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Bilingual Education: How Far Has It Come

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Bilingual Education: How Far Has It Come?
Despite federal laws of today’s society require that states provide language education to all non-native English speaking students, less than 150 years ago, Congress banned bilingual education in public schools. During the Civil War and World War I and II, bilingualism was considered to be a threat to national unity which increased the risk of terrorism. As a result, the struggle for federal and state recognition of bilingual education as a civil right has been long and fierce. While such fears of bilingualism are no longer as prevalent in today’s society, racist attitudes toward ESOL, LEP, ELL, and ESL students are very apparent. With going tensions surrounding the topic of immigration and terrorism, there is a stigma of non-English speakers that follows.
This stigma is particularly strongly
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NAEP statistics from 1992 to the present indicate that more than 60% of Hispanic students scored below the national normative standards for grades 4, 8 and 12. Forty-two percent of ELLs 16 to 24 had dropped out of high school, while the rate for others was ten and a half percent. Twenty-five percent of ELLs in high poverty high schools had repeated one-grade (fifteen percent for others). This statistical data shows how ELLs who experience poverty and live in high poverty areas are less likely to succeed educationally.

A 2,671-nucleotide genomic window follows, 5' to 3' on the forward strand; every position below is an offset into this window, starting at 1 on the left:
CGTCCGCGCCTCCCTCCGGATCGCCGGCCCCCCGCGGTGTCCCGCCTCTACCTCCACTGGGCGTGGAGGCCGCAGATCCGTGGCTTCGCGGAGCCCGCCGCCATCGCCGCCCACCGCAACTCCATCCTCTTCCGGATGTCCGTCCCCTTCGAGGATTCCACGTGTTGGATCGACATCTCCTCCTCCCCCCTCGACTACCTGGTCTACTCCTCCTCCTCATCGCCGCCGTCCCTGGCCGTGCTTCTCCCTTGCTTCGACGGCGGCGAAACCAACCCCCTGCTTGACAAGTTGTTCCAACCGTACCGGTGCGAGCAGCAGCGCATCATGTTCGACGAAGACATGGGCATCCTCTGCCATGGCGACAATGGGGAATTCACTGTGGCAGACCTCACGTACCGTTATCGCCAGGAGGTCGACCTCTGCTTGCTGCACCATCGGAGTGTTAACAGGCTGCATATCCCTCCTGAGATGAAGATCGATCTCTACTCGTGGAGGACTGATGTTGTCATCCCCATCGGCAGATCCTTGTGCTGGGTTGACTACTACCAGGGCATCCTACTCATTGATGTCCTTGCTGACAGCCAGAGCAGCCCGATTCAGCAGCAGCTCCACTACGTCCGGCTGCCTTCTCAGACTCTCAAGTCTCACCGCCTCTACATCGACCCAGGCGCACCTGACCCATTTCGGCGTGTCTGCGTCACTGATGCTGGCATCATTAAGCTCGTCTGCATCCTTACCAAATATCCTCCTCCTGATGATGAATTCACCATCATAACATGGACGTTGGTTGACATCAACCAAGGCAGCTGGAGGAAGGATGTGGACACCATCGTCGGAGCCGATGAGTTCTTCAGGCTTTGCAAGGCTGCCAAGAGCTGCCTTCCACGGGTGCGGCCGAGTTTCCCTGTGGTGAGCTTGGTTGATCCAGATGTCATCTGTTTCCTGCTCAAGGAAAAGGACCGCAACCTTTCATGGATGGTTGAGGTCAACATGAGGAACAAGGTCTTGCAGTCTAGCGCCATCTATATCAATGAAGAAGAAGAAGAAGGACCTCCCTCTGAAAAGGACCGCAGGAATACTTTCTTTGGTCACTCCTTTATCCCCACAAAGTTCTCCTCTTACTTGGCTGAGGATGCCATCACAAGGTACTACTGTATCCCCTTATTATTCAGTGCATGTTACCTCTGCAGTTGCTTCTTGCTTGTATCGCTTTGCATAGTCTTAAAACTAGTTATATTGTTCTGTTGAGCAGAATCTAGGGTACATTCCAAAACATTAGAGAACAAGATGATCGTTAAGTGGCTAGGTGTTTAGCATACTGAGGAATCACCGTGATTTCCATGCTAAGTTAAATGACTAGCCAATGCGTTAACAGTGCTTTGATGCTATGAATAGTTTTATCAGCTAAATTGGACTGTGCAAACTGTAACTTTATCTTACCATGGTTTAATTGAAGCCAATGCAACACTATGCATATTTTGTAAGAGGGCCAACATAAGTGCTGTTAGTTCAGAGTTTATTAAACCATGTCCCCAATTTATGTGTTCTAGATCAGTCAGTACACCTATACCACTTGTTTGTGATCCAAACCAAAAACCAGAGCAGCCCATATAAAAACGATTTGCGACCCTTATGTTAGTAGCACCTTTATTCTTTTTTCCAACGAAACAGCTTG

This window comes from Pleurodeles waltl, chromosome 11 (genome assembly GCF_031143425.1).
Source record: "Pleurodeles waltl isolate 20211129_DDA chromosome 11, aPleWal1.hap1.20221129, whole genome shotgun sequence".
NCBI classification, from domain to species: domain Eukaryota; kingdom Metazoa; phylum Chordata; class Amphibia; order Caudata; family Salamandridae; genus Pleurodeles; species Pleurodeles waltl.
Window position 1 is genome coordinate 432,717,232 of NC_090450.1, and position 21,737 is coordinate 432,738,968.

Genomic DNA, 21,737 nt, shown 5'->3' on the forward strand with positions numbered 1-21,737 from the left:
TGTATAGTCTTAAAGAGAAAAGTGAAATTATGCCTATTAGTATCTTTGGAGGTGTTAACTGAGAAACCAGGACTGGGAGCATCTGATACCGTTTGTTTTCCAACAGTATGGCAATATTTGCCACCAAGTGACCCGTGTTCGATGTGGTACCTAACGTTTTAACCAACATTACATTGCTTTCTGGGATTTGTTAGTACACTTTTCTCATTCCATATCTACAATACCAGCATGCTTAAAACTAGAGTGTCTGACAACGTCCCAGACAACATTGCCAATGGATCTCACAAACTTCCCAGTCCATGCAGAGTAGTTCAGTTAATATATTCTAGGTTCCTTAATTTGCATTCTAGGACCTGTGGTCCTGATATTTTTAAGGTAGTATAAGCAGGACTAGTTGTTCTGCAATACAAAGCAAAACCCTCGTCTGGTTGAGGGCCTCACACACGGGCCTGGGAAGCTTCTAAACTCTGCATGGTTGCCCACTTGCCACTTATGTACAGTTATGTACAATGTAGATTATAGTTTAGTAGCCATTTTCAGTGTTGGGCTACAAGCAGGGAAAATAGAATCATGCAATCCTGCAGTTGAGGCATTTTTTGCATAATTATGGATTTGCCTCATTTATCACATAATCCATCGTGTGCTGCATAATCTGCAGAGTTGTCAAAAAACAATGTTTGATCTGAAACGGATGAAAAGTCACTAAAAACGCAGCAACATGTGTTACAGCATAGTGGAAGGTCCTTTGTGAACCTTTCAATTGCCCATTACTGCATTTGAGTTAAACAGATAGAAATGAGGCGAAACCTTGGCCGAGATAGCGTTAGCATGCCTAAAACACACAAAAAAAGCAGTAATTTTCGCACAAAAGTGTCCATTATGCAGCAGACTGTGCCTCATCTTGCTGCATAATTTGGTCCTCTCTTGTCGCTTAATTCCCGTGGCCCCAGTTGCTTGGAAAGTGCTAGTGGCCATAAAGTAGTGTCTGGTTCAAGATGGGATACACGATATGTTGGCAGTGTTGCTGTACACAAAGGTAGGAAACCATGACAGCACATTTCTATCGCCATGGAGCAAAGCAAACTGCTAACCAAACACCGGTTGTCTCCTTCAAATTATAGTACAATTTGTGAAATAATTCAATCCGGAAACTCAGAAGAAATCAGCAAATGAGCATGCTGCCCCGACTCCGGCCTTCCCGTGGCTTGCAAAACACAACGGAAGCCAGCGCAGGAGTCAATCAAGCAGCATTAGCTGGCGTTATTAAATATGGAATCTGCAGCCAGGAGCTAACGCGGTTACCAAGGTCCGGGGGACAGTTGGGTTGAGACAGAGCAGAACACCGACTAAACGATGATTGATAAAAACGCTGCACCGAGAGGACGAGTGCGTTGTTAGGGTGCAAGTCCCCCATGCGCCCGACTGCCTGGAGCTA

It is true that in the last 150 years alone, bilingual education has come a long way and has been changed presumably for the better. Though, despite all of the good that has come from this evolution of education, there is still much more to be done. Bilingual education has quite a bit of improvement to be made in order to better benefit ELL students and help guide them through acculturation, rather than force them to assimilate to American society and bear the weight of racism and discriminatory
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